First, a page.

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11 of the best canals to go boating in France

PUBLISHED: 10:32 22 February 2018 | UPDATED: 10:32 22 February 2018

Plane trees along the Canal du Midi ©pase4-Thinkstock

Plane trees along the Canal du Midi ©pase4-Thinkstock

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Want to enjoy a boat holiday on the French waterways but not sure where to go? We’ve picked 11 of the best canals and navigable rivers to cruise on in France

Canal du Midi, Occitanie

From Toulouse to the Etang de Thau.

Perhaps the most famous of French canals, the Canal du Midi is inscribed as a UNESCO World Heritage Site since 1996. Flanked by perfect rows of plane trees, the canal attracts visitors the world over who love its serene banks, green waters and fascinating locks.

Canal de Nantes à Brest ©Pierre Guezingar-flickr (CC BY-SA 2.0)Canal de Nantes à Brest ©Pierre Guezingar-flickr (CC BY-SA 2.0)

Canal de Nantes à Brest, Brittany

From Nantes to Brest

This lovely waterway slices through inland Brittany in three closed off sections, which are no longer linked together after a section was submerged by the Guerlédan dam in 1920. It takes you through the lovely towns of Josselin, Malestroit, Pontivy or even La Gacilly and offers the chance to discover inland Brittany’s whimsical countryside.

A lock on the Canal du Nivernais in Burgundy ©ERAL-flickr (CC BY-NC-ND 2.0)A lock on the Canal du Nivernais in Burgundy ©ERAL-flickr (CC BY-NC-ND 2.0)

Canal du Nivernais, Burgundy-Franche-Comté

From Auxerre to Decize

Originally built as a way to float wood from Burgundy to Paris, this canal is now known as one of the most picturesque of the Burgundy waterways. It meanders through unspoilt countryside, dotted with charming and sleepy villages and includes a spectacular view of Auxerre’s cathedral, abbey and préfecture.

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La Baïse flows through Nérac in Lot-et-Garonne ©Alistair Paterson-flickr (CC BY-SA 2.0)La Baïse flows through Nérac in Lot-et-Garonne ©Alistair Paterson-flickr (CC BY-SA 2.0)

La Baïse, Nouvelle-Aquitaine/Occitanie

From Valence-sur-Baïse to St-Léger

This short stretch of river is a tributary to the Garonne and is a lovely natural waterway, favoured by fishermen. It flows down to Valence-sur-Baïse, crossing the lovely towns of Nérac and Condom along the way and features historic locks.

The Canal de la Marne au Rhin in Nancy ©Renzo Stanley-flickr (CC BY-NC-ND 2.0)The Canal de la Marne au Rhin in Nancy ©Renzo Stanley-flickr (CC BY-NC-ND 2.0)

Canal de la Marne au Rhin, Grand-Est

From Vitry-le-François to Strasbourg

Crossing the rolling hills of Lorraine, steep wooded valleys and picture-perfect Alsatian villages, this canals offers the perfect panorama to Alsace, ending in style nearby the European Parliament in Strasbourg.

The port of Louhans on the Seille river in Saône-et-Loire ©Marcel Musil-flickr (CC BY-NC 2.0)The port of Louhans on the Seille river in Saône-et-Loire ©Marcel Musil-flickr (CC BY-NC 2.0)

La Seille, Burgundy-Franche-Comté

From La Truchère to Louhans

This little-known canal is an affluent of the Saône with only four locks. It is a quiet waterway and crosses a natural reserve so offers a glimpse of a preserved natural environment, dotted with a few ancient mills.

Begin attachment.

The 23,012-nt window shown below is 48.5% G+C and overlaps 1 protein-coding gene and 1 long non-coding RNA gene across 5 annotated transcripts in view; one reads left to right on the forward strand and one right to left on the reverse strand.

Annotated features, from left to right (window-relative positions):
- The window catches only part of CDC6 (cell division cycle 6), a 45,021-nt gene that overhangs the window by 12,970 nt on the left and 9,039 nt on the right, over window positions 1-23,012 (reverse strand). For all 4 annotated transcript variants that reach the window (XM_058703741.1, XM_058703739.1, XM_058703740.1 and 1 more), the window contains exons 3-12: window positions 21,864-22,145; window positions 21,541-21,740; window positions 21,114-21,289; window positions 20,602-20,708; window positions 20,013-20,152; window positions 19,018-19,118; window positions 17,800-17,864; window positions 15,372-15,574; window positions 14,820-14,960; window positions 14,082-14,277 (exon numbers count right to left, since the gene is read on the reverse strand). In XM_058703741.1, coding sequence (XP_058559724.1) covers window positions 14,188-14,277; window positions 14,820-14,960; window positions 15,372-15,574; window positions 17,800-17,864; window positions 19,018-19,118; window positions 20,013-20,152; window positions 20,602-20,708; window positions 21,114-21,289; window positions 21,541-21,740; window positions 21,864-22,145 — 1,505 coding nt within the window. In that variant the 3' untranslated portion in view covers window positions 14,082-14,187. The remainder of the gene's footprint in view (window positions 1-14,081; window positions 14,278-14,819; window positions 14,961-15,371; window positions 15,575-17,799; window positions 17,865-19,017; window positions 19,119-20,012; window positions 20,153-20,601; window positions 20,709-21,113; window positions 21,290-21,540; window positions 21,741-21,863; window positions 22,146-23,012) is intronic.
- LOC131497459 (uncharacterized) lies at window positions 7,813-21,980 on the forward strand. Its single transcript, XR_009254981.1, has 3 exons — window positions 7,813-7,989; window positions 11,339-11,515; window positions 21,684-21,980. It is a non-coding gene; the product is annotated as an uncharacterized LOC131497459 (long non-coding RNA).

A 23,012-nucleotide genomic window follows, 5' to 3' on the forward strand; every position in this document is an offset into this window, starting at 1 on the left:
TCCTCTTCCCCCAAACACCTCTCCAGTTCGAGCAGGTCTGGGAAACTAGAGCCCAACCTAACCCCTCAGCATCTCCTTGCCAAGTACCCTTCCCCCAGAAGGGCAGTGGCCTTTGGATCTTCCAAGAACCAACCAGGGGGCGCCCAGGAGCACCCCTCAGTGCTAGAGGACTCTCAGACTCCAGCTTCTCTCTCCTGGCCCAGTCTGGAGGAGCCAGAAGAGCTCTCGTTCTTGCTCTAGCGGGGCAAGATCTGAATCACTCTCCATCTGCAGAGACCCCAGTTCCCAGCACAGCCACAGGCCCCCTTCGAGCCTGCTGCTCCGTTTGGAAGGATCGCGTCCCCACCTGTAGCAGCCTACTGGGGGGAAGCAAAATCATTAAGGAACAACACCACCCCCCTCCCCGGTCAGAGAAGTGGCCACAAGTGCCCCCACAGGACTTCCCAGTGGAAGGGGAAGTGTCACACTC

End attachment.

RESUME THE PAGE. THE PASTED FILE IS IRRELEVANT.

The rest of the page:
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Cruising on the Charente ©Lara DunnCruising on the Charente ©Lara Dunn

La Charente, Nouvelle-Aquitaine

From Angoulème to Tonnay-Charente

Meandering through the enchanting Cognac country, the navigable stretch of the Charente is a delight to cruise on, thanks to a gently changing scenery, lively otters and mesmerising light. Plus you can stop in pleasant towns such as Jarnac, Cognac and Saintes.

Cycling along the Canal de la Somme ©Dominique Levesque-flickr (CC BY-ND 2.0)Cycling along the Canal de la Somme ©Dominique Levesque-flickr (CC BY-ND 2.0)

Canal de la Somme, Hauts-de-France

From St-Valéry to Péronne

The Somme river was canalised to accommodate leisure boats and is a very beautiful waterway which takes you through marshy valleys. It begins at the Somme estuary at the harbour town of St-Valéry-sur-Somme, and offers an alternative approach route from the English Channel to the waterways of central France and a nice way to see Amiens too.

The Canal de la Robine in the south of France ©Clarence Sundberg claphoteau-flickr (CC BY-NC 2.0)The Canal de la Robine in the south of France ©Clarence Sundberg claphoteau-flickr (CC BY-NC 2.0)

Canal de la Robine, Occitanie

From the Junction Canal to Port-La-Nouvelle

Officially a branch of the Canal du Midi, this waterway takes you down the river Aude through Narbonne and then out to the Mediterranean at Port la Nouvelle. A short and quiet canal it’s easily explored entirely over a weekend’s gentle cruising.

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The 19th-century Pont-Canal de Briare ©Poudou99-Wikimedia CommonsThe 19th-century Pont-Canal de Briare ©Poudou99-Wikimedia Commons

Canal de Briare, Centre-Val-de-Loire

From Briare to Montargis

This is one of the oldest canals in France and features the Pont-Canal de Briare, an amazing feat of engineering dating back to the 19th century. From Briare you can carry on and enjoy a peaceful cruise on the Canal Lattéral à la Loire.

View of the Canal du Rhône à Sète in Beaucaire, Gard ©Davidbascunana-flickr (CC BY 3.0)View of the Canal du Rhône à Sète in Beaucaire, Gard ©Davidbascunana-flickr (CC BY 3.0)

Canal du Rhône à Sète, Occitanie

From Beaucaire to Sète

This stretch of waterway connects the great Rhône river to the blue Etang the Thau and the fascinating town of Sète which gives you access to the Canal du Midi of course. On the way you can enjoy the beautiful Camargue landscapes.

Article by France Magazine France Magazine

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